If you only have a few days in Venice but want to see some of the other nearby islands, this tour is perfect. Transport is included in the ticket price, and you get 45-60 minutes on each island, either to participate in the included demonstration or to just explore on your own. It makes a great day trip from Venice – and will surely give you some further insight into life in the Venetian Lagoon, especially if you’re as clueless about it as I was.
Venice can be quite cold and damp in the winter, which is what leads people to make summer vacation plans and to avoid it otherwise. What they’re missing, however, is the magic of Venice at Christmas. Yes, it’s still cold and damp – but provided you’ve got the right clothing and footwear, that shouldn’t matter in the least. Your reward is a quiet city without the throngs of summer tourists.
It could be argued that Venice itself is an oddity, this city built on water – a city that’s sinking, that probably shouldn’t have lasted as long as it already has – but even within the confines of the city of Venice there are weird attractions to see. Some of them aren’t necessarily weird for Venice, but they’re sights you won’t see everywhere. Here are just a few of the weird things to see and do in Venice.
Venice is often described as the perfect honeymoon destination and one of the world’s most romantic cities. It’s also sometimes called haunting, and people regularly talk about how easy it is to get lost there. So can Venice be a great place to visit with kids? Yes, it can.
Dorsoduro is one of the six neighborhoods, or “sestieri,” that make up the city of Venice. Unlike the other sestieri, however, Dorsoduro covers enough area that there’s a large canal separating two of its islands. It may not be the neighborhood where you spend the most time, but it’s a great option if you’re looking to get away from the tourist crowds.
Anyone going to Venice knows that one of the things that makes the city so fascinating is its lack of cars. Waterways take the place of roads, and boats take the place of cars. So it shouldn’t be surprising that in Venice, there’s a special kind of stand-up rowing unique to the city – it’s called Voga alla Veneta.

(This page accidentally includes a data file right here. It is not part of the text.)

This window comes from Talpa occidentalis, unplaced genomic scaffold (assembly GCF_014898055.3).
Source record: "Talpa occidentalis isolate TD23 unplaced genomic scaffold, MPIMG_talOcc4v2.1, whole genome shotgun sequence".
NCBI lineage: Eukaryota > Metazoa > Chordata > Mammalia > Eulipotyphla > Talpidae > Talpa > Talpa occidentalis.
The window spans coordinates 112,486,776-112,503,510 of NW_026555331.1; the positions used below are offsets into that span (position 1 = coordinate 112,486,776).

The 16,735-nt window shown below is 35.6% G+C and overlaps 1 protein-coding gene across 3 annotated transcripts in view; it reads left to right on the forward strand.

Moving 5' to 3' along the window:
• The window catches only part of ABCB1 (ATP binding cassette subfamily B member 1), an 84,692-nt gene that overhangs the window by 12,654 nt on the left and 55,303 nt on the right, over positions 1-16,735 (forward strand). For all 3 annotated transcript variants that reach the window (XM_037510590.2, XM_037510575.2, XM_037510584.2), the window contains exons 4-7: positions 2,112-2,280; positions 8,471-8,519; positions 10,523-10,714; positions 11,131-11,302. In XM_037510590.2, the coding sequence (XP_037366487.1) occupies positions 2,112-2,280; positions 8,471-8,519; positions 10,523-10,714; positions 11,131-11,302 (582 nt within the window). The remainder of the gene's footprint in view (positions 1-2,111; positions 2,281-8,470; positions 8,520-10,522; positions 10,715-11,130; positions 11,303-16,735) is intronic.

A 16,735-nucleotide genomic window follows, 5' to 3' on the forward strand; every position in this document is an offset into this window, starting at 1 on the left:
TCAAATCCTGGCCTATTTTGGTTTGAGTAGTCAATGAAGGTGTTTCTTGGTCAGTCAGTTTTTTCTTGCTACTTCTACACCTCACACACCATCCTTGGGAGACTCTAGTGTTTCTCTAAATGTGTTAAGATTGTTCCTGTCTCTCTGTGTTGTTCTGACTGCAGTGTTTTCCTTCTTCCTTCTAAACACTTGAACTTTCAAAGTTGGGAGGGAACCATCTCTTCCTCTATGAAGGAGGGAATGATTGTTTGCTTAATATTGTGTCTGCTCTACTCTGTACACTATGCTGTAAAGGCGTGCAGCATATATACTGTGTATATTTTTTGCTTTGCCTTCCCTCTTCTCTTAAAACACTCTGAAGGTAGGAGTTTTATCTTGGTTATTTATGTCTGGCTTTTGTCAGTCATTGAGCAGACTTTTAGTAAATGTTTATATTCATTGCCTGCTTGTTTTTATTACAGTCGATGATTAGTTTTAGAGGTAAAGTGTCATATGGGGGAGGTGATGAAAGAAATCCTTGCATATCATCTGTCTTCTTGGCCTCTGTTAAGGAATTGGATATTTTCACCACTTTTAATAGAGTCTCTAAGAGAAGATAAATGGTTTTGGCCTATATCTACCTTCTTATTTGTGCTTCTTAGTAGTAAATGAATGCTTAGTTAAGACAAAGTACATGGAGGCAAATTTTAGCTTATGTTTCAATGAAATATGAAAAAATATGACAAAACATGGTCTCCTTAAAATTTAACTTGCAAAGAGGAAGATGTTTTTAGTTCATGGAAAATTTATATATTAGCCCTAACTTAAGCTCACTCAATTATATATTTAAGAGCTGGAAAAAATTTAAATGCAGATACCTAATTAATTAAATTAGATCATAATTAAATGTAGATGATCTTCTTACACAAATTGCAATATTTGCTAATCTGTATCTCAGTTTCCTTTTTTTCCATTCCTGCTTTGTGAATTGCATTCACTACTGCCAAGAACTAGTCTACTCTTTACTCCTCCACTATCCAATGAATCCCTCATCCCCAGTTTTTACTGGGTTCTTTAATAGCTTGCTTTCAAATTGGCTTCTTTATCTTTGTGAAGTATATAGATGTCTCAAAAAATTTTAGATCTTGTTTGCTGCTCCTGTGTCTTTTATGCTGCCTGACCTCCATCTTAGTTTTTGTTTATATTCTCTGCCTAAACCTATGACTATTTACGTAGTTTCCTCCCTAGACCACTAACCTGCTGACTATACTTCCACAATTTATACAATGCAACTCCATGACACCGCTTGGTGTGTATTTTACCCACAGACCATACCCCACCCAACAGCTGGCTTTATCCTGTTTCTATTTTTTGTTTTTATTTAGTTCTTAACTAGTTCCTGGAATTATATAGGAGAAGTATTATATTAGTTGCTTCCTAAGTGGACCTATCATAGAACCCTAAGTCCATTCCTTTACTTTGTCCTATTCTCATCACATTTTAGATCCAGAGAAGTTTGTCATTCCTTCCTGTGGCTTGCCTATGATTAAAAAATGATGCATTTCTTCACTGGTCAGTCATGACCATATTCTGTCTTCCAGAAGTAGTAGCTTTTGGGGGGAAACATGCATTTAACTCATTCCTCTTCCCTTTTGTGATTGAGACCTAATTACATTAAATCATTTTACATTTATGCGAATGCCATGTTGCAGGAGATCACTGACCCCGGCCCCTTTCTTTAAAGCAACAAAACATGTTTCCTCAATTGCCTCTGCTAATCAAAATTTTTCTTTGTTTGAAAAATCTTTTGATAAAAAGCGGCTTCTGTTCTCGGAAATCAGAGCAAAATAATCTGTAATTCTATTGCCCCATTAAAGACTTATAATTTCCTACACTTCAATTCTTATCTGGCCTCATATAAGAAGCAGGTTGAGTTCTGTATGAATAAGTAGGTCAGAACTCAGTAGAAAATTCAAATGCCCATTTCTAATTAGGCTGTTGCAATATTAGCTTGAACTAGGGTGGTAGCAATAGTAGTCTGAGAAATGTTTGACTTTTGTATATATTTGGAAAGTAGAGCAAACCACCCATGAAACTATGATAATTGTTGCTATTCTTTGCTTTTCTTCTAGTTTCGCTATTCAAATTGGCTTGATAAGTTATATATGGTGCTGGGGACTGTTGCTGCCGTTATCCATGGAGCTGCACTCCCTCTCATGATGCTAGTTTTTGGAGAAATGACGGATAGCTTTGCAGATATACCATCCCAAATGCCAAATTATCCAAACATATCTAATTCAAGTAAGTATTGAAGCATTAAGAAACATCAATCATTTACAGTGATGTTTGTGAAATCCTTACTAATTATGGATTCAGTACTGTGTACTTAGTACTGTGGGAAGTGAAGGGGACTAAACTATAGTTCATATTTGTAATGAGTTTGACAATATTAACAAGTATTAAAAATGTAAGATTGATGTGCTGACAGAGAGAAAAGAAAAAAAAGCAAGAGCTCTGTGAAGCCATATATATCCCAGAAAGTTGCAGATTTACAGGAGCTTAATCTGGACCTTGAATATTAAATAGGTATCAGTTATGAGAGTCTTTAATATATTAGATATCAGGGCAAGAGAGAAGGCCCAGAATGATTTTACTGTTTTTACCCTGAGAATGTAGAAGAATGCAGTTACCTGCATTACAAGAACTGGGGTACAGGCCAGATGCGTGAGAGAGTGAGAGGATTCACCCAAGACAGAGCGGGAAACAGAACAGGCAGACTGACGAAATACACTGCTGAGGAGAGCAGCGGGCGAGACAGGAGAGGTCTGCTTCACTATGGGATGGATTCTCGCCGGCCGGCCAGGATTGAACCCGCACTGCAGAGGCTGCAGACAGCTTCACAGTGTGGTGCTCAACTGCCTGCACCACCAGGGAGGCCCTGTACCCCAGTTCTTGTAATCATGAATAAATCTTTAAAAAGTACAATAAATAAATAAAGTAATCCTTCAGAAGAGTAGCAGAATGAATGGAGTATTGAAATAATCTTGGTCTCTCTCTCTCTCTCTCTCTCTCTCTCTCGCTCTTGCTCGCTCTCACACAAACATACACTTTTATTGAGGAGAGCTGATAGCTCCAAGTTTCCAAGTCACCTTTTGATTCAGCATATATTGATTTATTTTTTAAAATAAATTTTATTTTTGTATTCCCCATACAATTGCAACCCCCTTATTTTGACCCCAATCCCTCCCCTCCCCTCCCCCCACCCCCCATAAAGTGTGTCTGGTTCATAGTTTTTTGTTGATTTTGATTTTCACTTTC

Venice is the sort of place that practically begs to be photographed. That means you won’t be able to help yourself from snapping frame after frame as you try to capture the intangible things that make the city unique – and it also means that nearly every inch of the city has been photographed already. When you’re photographing Venice, then, it helps to have some guidance so your images stand out from the rest.
Venice is one of those cities that doesn’t really have anything but a high tourist season. When other destinations in Italy tend to experience their biggest lull in terms of tourist numbers – winter – Venice has Carnival to bring crowds by the thousands. And summer is, of course, always busy. The shoulder seasons of spring and autumn aren’t the bargains they can be in other places, but they’re still great times to visit Venice. Autumn in particular is appealing for anyone who likes food and wine.
There may be no more quintessentially Venetian image than that of the gondola. The sleek, black boats and the pilots in their striped shirts are ubiquitous in Venice’s waterways, and taking a ride in a gondola is considered by many to be the top item on any agenda while staying in the city. But gondola rides are expensive – and there’s another way to ride a gondola for only a few euro.
When you hear that Venice is made up of hundreds of islands, it’s tempting to envision at least a few beaches here and there – but these are different sorts of islands. The islands that make up the main part of the city of Venice are man-made, with buildings or sidewalks going right up to the edges. To find the closest beach, you’ve got to head for the sandbar on the nearby island of Lido.